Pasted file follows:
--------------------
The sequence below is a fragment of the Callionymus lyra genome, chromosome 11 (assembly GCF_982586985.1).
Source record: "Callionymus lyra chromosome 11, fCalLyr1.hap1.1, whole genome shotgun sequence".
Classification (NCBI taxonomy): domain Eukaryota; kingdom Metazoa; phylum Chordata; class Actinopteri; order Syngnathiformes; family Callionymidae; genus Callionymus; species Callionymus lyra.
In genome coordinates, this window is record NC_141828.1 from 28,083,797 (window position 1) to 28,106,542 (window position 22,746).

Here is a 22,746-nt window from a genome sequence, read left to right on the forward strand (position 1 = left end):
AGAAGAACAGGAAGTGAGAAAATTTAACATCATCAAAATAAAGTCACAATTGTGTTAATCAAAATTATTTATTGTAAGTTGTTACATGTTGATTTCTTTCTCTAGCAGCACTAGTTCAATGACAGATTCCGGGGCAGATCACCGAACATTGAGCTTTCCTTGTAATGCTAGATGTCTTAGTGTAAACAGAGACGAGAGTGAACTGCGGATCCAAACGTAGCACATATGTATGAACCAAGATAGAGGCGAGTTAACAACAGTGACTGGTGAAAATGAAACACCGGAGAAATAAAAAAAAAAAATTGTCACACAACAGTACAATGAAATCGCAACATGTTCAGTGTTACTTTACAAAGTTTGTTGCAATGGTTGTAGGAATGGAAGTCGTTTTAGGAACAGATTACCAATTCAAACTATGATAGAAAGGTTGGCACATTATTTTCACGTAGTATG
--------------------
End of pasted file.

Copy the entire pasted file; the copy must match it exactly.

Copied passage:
The sequence below is a fragment of the Callionymus lyra genome, chromosome 11 (assembly GCF_982586985.1).
Source record: "Callionymus lyra chromosome 11, fCalLyr1.hap1.1, whole genome shotgun sequence".
Classification (NCBI taxonomy): domain Eukaryota; kingdom Metazoa; phylum Chordata; class Actinopteri; order Syngnathiformes; family Callionymidae; genus Callionymus; species Callionymus lyra.
In genome coordinates, this window is record NC_141828.1 from 28,083,797 (window position 1) to 28,106,542 (window position 22,746).

Here is a 22,746-nt window from a genome sequence, read left to right on the forward strand (position 1 = left end):
AGAAGAACAGGAAGTGAGAAAATTTAACATCATCAAAATAAAGTCACAATTGTGTTAATCAAAATTATTTATTGTAAGTTGTTACATGTTGATTTCTTTCTCTAGCAGCACTAGTTCAATGACAGATTCCGGGGCAGATCACCGAACATTGAGCTTTCCTTGTAATGCTAGATGTCTTAGTGTAAACAGAGACGAGAGTGAACTGCGGATCCAAACGTAGCACATATGTATGAACCAAGATAGAGGCGAGTTAACAACAGTGACTGGTGAAAATGAAACACCGGAGAAATAAAAAAAAAAAATTGTCACACAACAGTACAATGAAATCGCAACATGTTCAGTGTTACTTTACAAAGTTTGTTGCAATGGTTGTAGGAATGGAAGTCGTTTTAGGAACAGATTACCAATTCAAACTATGATAGAAAGGTTGGCACATTATTTTCACGTAGTATG